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An epigenome-wide association study of sex-specific chronological ageing
Daniel L. McCartney,
Robert F. Hillary,
Anna J. Stevenson,
Rosie M. Walker,
Mairead L. Bermingham,
Stewart W Morris,
Alison D Murray,
Heather C Whalley,
David J. Porteous,
Kathryn L Evans,
Ian J. Deary,
Andrew M. McIntosh,
Peter M. Visscher,
Allan F. McRae,
Riccardo E. Marioni
Posted 11 Apr 2019
bioRxiv DOI: 10.1101/606020 (published DOI: 10.1186/s13073-019-0693-z)
Posted 11 Apr 2019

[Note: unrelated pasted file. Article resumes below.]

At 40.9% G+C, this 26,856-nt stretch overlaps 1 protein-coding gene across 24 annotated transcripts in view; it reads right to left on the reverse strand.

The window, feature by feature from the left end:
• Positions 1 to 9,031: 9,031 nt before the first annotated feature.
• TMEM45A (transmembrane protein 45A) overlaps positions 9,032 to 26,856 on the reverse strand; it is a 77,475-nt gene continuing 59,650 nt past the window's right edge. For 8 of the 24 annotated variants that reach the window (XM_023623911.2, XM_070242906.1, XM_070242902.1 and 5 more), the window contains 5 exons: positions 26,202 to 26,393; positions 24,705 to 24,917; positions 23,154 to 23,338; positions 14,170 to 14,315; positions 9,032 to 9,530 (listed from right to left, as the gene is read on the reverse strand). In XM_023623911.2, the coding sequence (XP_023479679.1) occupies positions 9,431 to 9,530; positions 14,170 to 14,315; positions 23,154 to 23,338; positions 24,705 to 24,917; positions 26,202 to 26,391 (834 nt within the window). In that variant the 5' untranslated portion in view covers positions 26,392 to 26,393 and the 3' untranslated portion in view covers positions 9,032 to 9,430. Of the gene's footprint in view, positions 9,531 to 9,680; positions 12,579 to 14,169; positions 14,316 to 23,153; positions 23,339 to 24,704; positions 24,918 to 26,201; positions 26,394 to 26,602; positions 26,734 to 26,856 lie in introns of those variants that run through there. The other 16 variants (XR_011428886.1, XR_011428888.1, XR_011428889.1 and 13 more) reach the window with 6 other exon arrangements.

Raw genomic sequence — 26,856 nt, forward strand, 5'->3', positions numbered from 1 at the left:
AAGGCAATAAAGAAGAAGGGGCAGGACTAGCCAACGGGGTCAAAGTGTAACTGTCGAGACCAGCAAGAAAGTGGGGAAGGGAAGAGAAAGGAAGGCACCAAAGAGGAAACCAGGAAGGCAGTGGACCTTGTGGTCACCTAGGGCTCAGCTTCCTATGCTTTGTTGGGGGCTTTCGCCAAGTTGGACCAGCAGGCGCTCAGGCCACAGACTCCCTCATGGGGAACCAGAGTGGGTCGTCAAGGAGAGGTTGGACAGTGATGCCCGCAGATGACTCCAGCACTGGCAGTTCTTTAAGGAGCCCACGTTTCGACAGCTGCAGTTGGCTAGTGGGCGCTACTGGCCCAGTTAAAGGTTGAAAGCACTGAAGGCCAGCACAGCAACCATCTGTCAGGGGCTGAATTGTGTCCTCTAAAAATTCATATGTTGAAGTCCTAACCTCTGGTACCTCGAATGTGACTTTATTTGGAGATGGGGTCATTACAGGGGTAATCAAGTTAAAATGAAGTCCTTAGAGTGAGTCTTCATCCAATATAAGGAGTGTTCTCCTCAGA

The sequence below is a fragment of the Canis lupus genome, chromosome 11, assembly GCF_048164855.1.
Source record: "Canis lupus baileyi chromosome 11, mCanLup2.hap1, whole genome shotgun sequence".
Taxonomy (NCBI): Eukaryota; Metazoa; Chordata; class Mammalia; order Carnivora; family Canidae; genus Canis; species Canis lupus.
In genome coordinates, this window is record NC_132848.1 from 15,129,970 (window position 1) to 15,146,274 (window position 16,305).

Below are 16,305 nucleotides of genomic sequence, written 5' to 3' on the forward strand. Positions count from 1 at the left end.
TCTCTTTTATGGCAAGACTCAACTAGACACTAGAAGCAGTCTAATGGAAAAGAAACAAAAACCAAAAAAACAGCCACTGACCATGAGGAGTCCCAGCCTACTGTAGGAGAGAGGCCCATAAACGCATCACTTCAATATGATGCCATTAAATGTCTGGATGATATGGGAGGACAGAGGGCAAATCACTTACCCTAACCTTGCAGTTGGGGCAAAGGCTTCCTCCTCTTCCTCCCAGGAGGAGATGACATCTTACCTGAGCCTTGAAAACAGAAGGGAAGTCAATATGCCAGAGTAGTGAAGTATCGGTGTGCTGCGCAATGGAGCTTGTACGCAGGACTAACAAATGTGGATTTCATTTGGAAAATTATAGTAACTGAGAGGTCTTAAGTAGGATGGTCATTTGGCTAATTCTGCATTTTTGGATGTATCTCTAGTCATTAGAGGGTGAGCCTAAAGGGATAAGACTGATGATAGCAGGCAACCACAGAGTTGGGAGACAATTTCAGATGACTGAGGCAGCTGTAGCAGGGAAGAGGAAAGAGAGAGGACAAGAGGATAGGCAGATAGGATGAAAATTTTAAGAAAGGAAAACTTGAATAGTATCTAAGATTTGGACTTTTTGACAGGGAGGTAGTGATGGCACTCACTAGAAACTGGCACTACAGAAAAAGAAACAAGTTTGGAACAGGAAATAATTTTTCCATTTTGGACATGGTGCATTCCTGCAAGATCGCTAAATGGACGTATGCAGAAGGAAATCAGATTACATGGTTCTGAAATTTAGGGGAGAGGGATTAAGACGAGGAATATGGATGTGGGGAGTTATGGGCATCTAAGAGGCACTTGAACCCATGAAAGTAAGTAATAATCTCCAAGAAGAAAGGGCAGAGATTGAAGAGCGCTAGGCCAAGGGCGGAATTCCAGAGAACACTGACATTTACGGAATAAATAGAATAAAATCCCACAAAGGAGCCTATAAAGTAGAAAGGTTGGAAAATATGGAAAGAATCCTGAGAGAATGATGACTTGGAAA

Introduction: Advanced age is associated with cognitive and physical decline, and is a major risk factor for a multitude of disorders including neurodegenerative diseases such as Alzheimer's disease. There is also a gap in life-expectancy between males and females. DNA methylation differences have been shown to be associated with both age and sex. Here, we investigate age-by-sex differences in DNA methylation in an unrelated cohort of 2,586 individuals between the ages of 18 and 87 years. Methods: Genome-wide DNA methylation was measured on the Illumina HumanMethylationEPIC beadchip in a subset of unrelated individuals from the Generation Scotland cohort. Mixed linear model-based analyses were performed to investigate the relationship between DNA methylation and an interaction term between age and sex, as well as chronological age. Results: At a genome-wide significance level of P < 3.6 x 10-8, 14 loci were associated with the age-by-sex interaction term, the majority of which were X-linked (n = 12). Seven of these loci were annotated to genes. The site with the greatest difference mapped to GAGE10, an X-linked gene. Here, DNA methylation levels remained stable across the male adult age range (DNA methylation x age r = 0.02), but decreased across female adult age range (DNA methylation x age r = -0.61). The seven age-by-sex-associated genes were enriched among differentially-expressed genes in lung, liver, testis and blood. Conclusion: The majority of differences in age-associated DNA methylation trajectories between sexes are present on the X-chromosome. Several of these differences occur within genes which have implicated in multiple cancers, schizophrenia and systemic lupus erythematosus.
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